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Linux 5.11 Drops AMD Zen Voltage/Current Reporting Over Lack Of Documentation

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  • AdrianBc
    replied
    Originally posted by torsionbar28 View Post
    Who cares about viewing the voltage and current? All that matters is die temperature and clock speed. The only use case I can see for knowing what the voltage and current draw are, is for the kiddies doing their overclocking foolishness on their l33t gam3r peecee. So this has no relevance to servers or commercial workstations. Folks using Linux on the desktop are a miniscule sliver of the market. Folks using Linux on Zen on the desktop are an even smaller sliver. And folks using Linux on Zen on the desktop, and overclocking their hardware are a grain of sand on the beach. It is perfectly understandable why this is not a priority for the folks at AMD.

    FWIW I've been using AMD CPU's since late 1980's 386/486 days, and the only time I can ever recall being interested in overclocking, was during the MHz wars of the 1999-2000 era. Nowadays with high base clocks and automatic turbo boost, there is literally no point in manual overclocking.

    I agree that most users might not care about voltage and current values.

    However, serious developers need them.

    More precisely, what is needed is the power consumption per core, not necessarily the voltage and current values required to compute it.

    For any Intel CPU, it is easy to view the power consumptions while you are running various programs.

    For many things that may be computed, there are alternative methods to structure the computations, which will result in different energy consumptions.

    There are applications for which one is interested to determine the method that will need the least energy. This is easy to do with Intel CPUs, but too hard to do with AMD CPUs.

    There also other problems that make too difficult the optimization of programs for AMD CPUs, e.g. the lack of documentation for some performance counters, or maybe even the lack of some performance counters that are available for Intel CPUs.

    Taking these problems into account, there is no wonder that in many cases Intel CPUs may win benchmarks against superior AMD CPUs, because the existing programs are optimized for Intel, but not for AMD.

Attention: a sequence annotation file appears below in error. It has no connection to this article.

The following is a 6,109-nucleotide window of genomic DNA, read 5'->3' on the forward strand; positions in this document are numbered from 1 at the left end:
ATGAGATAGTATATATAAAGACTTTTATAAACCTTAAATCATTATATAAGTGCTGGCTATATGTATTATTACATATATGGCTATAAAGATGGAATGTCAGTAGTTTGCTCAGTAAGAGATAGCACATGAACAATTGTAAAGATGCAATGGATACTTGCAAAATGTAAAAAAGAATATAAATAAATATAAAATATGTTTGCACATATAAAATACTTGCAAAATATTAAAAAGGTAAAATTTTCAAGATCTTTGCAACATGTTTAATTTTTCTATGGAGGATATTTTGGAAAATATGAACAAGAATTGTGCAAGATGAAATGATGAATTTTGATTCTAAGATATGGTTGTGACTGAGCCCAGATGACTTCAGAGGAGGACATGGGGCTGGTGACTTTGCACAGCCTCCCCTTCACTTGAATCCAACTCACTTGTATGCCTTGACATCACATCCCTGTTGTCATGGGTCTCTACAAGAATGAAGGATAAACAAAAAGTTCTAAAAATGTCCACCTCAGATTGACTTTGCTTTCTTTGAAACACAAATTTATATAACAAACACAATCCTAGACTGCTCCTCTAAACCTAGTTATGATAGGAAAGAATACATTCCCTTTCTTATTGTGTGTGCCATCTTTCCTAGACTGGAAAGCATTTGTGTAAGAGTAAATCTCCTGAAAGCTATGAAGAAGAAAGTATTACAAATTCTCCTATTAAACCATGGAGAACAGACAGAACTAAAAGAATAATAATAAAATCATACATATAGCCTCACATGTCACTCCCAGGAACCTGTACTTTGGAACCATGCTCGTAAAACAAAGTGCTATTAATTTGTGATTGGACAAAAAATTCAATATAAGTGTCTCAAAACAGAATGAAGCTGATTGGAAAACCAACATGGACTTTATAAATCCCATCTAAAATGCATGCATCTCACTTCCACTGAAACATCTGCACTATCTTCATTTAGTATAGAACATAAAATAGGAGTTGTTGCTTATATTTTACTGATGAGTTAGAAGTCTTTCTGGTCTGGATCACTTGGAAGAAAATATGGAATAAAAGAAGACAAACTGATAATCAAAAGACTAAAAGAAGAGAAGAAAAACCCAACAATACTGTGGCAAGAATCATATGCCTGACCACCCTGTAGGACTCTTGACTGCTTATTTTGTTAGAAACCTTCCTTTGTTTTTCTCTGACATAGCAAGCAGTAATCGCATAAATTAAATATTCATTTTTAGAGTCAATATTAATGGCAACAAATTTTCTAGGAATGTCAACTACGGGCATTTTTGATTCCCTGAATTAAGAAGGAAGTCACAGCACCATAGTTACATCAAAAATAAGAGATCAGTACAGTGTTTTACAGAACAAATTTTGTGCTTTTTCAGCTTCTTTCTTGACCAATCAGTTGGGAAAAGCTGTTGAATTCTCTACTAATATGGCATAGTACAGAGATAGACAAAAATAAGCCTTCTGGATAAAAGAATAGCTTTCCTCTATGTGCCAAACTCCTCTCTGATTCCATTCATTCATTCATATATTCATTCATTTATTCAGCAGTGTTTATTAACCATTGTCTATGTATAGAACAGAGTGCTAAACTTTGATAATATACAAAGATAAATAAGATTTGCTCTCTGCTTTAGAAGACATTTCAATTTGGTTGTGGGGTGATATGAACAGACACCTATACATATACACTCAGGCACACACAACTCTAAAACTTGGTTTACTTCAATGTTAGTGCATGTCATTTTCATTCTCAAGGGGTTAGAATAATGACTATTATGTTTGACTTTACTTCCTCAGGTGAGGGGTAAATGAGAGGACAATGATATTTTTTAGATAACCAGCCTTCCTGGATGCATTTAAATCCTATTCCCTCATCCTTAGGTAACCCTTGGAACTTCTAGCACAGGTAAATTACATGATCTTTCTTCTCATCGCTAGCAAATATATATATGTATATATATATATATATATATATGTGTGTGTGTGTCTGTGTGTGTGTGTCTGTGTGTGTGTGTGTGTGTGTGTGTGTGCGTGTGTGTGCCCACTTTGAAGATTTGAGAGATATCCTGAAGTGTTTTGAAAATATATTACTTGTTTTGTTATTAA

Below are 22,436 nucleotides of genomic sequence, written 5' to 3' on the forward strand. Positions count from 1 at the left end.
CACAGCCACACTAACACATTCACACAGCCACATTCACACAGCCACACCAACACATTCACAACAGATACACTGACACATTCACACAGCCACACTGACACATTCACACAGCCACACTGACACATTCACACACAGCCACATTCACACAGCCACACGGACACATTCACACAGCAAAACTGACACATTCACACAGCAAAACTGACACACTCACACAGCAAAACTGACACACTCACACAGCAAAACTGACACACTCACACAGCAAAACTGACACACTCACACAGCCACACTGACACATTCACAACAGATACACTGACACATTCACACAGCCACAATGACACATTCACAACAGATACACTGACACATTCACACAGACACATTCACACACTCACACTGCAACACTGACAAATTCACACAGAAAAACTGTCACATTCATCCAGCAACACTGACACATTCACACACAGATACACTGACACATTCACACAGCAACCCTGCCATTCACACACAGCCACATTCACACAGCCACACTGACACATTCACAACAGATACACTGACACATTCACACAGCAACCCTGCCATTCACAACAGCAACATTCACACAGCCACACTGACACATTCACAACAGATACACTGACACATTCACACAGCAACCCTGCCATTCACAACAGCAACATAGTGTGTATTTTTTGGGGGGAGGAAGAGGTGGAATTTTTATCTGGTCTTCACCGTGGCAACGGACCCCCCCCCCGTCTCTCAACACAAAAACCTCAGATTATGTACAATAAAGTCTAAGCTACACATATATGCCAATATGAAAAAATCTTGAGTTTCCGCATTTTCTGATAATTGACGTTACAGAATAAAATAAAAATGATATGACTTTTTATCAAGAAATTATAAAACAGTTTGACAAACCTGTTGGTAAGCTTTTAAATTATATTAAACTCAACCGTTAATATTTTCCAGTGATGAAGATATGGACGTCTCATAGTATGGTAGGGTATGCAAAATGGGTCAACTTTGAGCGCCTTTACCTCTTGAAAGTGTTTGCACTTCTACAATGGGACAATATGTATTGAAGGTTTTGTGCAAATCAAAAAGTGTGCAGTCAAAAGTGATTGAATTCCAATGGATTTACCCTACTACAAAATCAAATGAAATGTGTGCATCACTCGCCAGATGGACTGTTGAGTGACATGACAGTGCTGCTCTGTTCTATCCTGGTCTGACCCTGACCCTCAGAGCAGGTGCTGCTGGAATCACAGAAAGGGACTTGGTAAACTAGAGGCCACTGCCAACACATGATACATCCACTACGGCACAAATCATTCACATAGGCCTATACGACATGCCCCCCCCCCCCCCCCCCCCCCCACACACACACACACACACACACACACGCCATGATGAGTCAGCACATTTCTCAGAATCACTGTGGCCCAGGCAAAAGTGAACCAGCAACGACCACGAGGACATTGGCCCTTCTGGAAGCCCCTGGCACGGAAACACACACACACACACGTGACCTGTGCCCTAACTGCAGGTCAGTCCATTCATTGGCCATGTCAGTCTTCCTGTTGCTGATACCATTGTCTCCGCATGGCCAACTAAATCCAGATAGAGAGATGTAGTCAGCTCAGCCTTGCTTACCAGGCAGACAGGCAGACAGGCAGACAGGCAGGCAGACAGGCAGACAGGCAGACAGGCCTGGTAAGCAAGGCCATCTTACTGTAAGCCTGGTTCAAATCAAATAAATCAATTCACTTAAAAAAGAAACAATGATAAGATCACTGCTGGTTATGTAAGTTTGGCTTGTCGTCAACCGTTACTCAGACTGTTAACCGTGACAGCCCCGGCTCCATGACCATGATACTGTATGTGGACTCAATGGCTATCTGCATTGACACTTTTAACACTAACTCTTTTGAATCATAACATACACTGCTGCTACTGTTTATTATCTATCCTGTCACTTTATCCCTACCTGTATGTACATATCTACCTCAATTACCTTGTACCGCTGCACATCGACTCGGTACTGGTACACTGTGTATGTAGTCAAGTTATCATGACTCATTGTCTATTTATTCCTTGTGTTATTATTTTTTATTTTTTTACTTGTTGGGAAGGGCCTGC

In my opinion, AMD should better start to provide better documentation for developers, like they provided many years ago, at least at the level at which Intel still does, because it is stupid to spend resources only for designing good hardware, which ends being used below its abilities, while a very small additional effort for better technical documentation could bring as much additional performance as much more costly hardware enhancements.














    Last edited by AdrianBc; 30 December 2020, 08:17 AM.

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  • Space Heater
    replied
    Originally posted by bridgman View Post
    We are going to try again but figuring out who to talk to is the first step.
    Thank you for doing that, hopefully whoever you talk to will listen.

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  • birdie
    replied
    Originally posted by BlueCrayon View Post

    Pretty sure they just load up stuff like ryzenmaster (or whatever the OEM provides) in a kernel debugger and work from there. This is how reverse-engineered GPU drivers start off usually.
    They had the info before Ryzen Master had been released.

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  • BlueCrayon
    replied
    Originally posted by birdie View Post
    agd5f bridgman

    I'm just curious how the authors of HWiNFO64, HWMonitor, Aida64 get a METRIC TON of information from AMD in order to show a billion of data points in regard to your CPUs.
    Pretty sure they just load up stuff like ryzenmaster (or whatever the OEM provides) in a kernel debugger and work from there. This is how reverse-engineered GPU drivers start off usually.

    Leave a comment:


  • torsionbar28